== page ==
Molly’s Game is the true story of Molly Bloom (played by Jessica Chastain), an ex-olympic skier who wound up running underground high stakes poker games in New York and LA for several years in the late 2000s. It started with celebs and other high rollers, but as the buy-ins got higher and higher, the Russian mob became involved and things began to spiral out of Molly’s control. The screenplay is partially adapted from Bloom’s tell-some book, but goes far beyond the source material (the book is actually a large plot element within the film) to become something that feels entirely like the work of the filmmaker, who is both new and old to this game.
Molly’s Game marks the directorial debut of celebrated screenwriter Aaron Sorkin, and if feels like you’re in the hands of an old pro. Known for his rapid-fire dialogue, Sorkin is able to translate this skill to other aspects of the film. The first 20 minutes move at such an engaging, breakneck speed, and the story is so expertly teased out from there, that by the end you barely notice that the last act is composed almost entirely of lengthy dialogue-driven scenes.
There’s a lot going on in this story, and it ends up being about a lot of things (addiction, pride, family…), yet it never feels too bogged down as Sorkin handles all its elements well. Starting with her ski career and daddy issues, Molly’s universe, and the characters who swirl in and out of it, steadily expand throughout the story. Like his best scripts (A Few Good Men, The Social Network, Moneyball), Molly’s Game manages to be clever, dramatic, interesting, cool, relevant and generally satisfying overall. A difficult act for anyone to pull off. More so than his other projects, Molly’s Game is also incredibly sexy, which is pretty impressive considering there’s not a single sex scene in it. Even someone who hates poker (like myself) can see the appeal of this exclusive, powerful, and sometimes dangerous world.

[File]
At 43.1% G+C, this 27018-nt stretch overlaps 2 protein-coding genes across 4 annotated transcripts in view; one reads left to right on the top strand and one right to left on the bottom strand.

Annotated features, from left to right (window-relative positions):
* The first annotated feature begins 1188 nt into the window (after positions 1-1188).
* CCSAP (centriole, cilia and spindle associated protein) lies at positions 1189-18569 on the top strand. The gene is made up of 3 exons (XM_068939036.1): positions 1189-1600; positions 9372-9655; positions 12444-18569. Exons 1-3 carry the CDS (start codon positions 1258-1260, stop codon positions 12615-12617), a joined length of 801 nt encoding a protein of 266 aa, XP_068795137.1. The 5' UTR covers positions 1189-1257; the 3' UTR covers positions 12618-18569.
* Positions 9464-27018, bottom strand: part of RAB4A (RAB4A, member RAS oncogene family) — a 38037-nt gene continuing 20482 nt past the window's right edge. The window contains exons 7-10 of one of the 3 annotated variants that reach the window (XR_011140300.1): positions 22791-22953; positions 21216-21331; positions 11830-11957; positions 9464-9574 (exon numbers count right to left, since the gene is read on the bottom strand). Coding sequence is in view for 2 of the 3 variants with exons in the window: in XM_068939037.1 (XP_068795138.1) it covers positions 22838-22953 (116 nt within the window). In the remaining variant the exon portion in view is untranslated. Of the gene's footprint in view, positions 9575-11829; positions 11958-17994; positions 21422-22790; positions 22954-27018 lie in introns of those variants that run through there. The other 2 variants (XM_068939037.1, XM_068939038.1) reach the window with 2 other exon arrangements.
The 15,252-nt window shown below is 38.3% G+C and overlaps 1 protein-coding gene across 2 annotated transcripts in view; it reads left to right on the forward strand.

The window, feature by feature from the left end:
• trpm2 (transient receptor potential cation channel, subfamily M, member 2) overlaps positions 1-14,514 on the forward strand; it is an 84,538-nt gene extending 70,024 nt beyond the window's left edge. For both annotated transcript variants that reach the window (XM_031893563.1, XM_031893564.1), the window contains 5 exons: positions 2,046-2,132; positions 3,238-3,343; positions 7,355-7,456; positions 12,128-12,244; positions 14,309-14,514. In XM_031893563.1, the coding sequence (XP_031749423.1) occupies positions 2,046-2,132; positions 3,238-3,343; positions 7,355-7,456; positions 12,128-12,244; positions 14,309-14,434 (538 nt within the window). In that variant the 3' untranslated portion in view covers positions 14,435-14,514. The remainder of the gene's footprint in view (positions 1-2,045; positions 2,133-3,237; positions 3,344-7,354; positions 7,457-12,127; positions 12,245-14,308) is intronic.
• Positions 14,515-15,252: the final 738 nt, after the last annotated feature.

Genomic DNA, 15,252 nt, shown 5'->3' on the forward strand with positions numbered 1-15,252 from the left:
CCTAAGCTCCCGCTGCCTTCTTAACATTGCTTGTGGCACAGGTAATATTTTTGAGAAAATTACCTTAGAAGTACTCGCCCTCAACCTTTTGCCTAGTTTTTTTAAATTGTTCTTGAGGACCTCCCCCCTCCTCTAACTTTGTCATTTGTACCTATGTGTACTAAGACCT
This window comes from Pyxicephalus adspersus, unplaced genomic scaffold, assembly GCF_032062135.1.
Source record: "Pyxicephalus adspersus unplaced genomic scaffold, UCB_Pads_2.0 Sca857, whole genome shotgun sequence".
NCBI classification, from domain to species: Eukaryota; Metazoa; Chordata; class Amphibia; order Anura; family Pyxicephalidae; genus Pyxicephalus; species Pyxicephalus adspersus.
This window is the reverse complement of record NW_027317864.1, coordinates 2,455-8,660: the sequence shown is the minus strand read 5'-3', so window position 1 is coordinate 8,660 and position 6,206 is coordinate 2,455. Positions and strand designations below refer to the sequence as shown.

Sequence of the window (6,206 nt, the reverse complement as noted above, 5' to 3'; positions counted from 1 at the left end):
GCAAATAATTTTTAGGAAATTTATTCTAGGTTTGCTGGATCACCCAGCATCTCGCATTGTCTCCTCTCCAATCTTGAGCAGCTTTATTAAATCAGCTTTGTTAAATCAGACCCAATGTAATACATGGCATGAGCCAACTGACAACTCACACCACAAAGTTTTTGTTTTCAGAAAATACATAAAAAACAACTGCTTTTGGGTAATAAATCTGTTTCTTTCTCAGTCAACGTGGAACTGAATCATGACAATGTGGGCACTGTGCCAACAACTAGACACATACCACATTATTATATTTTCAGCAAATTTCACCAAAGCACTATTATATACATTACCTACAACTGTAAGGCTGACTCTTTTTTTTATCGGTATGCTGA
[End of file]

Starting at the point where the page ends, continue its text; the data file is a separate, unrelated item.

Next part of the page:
It’s not hard to notice the influence of other directors who have adapted Sorkin’s work in the past (particularly David Fincher and Danny Boyle), and it seems clear that this is something he’s wanted to do for a while now. Having worked with some of the best in the business, along with having the clout to pull together an A-list supporting cast (including Idris Elba, Kevin Costner, and Michael Cera), make Molly’s Game feel nothing like a first film, but the work of a fully formed director. It will be interesting to see where he goes from here.
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